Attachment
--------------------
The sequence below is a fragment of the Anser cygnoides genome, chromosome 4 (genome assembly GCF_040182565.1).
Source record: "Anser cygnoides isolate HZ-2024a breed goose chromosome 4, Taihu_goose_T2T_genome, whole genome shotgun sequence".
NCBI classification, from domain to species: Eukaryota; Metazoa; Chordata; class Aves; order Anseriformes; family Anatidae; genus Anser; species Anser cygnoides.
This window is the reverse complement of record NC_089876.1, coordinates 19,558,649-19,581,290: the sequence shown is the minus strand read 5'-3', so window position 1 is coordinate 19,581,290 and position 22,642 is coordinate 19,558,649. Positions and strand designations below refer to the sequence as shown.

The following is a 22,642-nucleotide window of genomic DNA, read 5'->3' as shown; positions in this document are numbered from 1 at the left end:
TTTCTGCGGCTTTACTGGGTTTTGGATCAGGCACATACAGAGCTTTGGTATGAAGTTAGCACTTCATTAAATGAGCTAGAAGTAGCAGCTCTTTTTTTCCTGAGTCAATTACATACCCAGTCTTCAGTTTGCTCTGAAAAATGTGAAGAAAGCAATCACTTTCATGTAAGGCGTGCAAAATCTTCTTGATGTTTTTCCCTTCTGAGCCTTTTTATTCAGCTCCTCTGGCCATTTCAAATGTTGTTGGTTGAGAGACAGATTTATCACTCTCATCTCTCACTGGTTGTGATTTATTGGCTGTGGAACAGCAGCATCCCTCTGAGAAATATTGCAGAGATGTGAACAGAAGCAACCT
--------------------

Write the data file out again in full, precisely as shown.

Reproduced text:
The sequence below is a fragment of the Anser cygnoides genome, chromosome 4 (genome assembly GCF_040182565.1).
Source record: "Anser cygnoides isolate HZ-2024a breed goose chromosome 4, Taihu_goose_T2T_genome, whole genome shotgun sequence".
NCBI classification, from domain to species: Eukaryota; Metazoa; Chordata; class Aves; order Anseriformes; family Anatidae; genus Anser; species Anser cygnoides.
This window is the reverse complement of record NC_089876.1, coordinates 19,558,649-19,581,290: the sequence shown is the minus strand read 5'-3', so window position 1 is coordinate 19,581,290 and position 22,642 is coordinate 19,558,649. Positions and strand designations below refer to the sequence as shown.

The following is a 22,642-nucleotide window of genomic DNA, read 5'->3' as shown; positions in this document are numbered from 1 at the left end:
TTTCTGCGGCTTTACTGGGTTTTGGATCAGGCACATACAGAGCTTTGGTATGAAGTTAGCACTTCATTAAATGAGCTAGAAGTAGCAGCTCTTTTTTTCCTGAGTCAATTACATACCCAGTCTTCAGTTTGCTCTGAAAAATGTGAAGAAAGCAATCACTTTCATGTAAGGCGTGCAAAATCTTCTTGATGTTTTTCCCTTCTGAGCCTTTTTATTCAGCTCCTCTGGCCATTTCAAATGTTGTTGGTTGAGAGACAGATTTATCACTCTCATCTCTCACTGGTTGTGATTTATTGGCTGTGGAACAGCAGCATCCCTCTGAGAAATATTGCAGAGATGTGAACAGAAGCAACCT